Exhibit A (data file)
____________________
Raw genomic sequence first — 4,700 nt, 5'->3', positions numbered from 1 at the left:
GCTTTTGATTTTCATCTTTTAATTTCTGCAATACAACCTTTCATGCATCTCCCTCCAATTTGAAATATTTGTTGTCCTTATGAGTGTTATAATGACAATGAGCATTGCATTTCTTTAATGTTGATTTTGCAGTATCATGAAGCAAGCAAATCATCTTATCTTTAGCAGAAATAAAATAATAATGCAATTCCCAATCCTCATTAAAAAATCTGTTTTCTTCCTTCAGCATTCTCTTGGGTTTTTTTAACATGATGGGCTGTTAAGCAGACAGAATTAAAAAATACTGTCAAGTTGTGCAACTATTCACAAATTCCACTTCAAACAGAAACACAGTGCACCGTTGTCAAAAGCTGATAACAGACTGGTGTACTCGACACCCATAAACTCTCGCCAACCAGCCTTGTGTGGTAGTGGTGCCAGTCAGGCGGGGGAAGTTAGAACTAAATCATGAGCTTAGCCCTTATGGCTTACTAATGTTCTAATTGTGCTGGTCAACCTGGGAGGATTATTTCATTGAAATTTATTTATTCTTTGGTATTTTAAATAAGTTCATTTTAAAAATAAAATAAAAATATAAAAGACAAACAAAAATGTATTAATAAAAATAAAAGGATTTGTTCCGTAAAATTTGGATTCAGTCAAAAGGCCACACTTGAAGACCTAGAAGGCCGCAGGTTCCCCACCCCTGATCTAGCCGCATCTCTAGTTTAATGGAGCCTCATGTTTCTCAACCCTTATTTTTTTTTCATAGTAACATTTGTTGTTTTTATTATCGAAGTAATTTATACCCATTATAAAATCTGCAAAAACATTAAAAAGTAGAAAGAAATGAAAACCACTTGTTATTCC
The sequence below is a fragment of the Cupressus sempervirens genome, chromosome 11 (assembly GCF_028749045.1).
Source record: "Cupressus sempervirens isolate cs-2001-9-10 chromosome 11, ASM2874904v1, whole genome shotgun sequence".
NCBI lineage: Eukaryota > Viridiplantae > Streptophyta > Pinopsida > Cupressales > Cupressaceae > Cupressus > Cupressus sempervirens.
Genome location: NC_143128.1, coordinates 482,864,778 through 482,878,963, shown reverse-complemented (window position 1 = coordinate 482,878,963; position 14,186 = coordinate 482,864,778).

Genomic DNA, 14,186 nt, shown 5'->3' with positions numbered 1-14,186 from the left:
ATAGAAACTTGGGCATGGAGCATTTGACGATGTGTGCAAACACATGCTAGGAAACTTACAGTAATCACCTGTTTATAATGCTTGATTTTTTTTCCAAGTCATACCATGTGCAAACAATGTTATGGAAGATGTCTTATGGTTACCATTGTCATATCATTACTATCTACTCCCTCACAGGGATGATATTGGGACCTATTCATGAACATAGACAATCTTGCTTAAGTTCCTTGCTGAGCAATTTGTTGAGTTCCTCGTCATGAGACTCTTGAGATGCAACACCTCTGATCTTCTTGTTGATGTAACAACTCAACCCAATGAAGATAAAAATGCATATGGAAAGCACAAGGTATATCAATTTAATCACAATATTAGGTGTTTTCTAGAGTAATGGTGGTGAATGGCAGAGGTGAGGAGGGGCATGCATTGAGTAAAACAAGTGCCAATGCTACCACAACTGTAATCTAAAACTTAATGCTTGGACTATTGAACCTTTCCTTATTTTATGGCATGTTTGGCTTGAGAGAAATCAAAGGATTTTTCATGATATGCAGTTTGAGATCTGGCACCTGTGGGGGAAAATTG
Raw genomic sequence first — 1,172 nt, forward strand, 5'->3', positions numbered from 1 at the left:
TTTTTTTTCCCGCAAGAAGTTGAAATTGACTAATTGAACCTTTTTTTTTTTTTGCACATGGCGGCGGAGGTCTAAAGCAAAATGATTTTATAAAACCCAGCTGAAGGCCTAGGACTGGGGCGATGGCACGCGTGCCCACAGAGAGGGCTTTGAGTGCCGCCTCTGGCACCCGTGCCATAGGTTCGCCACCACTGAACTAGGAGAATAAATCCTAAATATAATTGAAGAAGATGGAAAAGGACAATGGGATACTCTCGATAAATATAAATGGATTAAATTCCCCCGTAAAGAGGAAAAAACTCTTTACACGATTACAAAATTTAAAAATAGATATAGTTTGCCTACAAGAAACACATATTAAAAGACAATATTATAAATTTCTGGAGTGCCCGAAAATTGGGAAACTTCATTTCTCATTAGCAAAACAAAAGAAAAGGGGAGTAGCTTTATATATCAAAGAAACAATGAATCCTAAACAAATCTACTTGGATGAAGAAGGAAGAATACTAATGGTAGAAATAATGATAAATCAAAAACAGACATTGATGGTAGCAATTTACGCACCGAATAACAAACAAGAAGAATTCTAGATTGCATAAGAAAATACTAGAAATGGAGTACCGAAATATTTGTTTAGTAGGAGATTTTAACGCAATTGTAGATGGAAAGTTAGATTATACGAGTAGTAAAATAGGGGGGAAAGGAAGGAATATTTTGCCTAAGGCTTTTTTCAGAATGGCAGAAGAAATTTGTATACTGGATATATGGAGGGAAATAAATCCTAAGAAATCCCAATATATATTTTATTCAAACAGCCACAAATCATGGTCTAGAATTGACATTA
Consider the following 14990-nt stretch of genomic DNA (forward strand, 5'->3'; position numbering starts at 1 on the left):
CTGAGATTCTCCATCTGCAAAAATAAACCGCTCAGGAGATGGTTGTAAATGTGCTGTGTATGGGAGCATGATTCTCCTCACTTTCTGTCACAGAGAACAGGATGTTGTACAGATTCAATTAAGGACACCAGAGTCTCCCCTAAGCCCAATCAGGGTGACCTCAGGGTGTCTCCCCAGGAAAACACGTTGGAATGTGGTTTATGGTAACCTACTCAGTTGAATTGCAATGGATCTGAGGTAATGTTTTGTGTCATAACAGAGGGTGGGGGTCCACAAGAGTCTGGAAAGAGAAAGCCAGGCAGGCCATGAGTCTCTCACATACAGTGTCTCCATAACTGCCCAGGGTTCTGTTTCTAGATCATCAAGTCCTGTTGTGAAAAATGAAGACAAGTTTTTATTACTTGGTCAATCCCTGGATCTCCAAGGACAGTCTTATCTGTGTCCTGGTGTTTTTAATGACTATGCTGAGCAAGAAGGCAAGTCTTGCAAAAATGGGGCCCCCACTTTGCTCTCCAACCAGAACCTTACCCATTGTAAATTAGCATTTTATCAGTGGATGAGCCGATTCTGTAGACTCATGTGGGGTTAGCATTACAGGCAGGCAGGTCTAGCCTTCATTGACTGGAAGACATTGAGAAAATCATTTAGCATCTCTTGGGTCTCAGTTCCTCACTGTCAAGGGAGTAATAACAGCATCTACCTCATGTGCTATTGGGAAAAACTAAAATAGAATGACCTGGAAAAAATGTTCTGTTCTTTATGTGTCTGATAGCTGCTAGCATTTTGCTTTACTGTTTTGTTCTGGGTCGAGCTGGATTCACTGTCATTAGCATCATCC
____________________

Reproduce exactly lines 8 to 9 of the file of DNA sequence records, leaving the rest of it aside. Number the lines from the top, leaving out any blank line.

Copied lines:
ATAGAAACTTGGGCATGGAGCATTTGACGATGTGTGCAAACACATGCTAGGAAACTTACAGTAATCACCTGTTTATAATGCTTGATTTTTTTTCCAAGTCATACCATGTGCAAACAATGTTATGGAAGATGTCTTATGGTTACCATTGTCATATCATTACTATCTACTCCCTCACAGGGATGATATTGGGACCTATTCATGAACATAGACAATCTTGCTTAAGTTCCTTGCTGAGCAATTTGTTGAGTTCCTCGTCATGAGACTCTTGAGATGCAACACCTCTGATCTTCTTGTTGATGTAACAACTCAACCCAATGAAGATAAAAATGCATATGGAAAGCACAAGGTATATCAATTTAATCACAATATTAGGTGTTTTCTAGAGTAATGGTGGTGAATGGCAGAGGTGAGGAGGGGCATGCATTGAGTAAAACAAGTGCCAATGCTACCACAACTGTAATCTAAAACTTAATGCTTGGACTATTGAACCTTTCCTTATTTTATGGCATGTTTGGCTTGAGAGAAATCAAAGGATTTTTCATGATATGCAGTTTGAGATCTGGCACCTGTGGGGGAAAATTG
Raw genomic sequence first — 1,172 nt, forward strand, 5'->3', positions numbered from 1 at the left: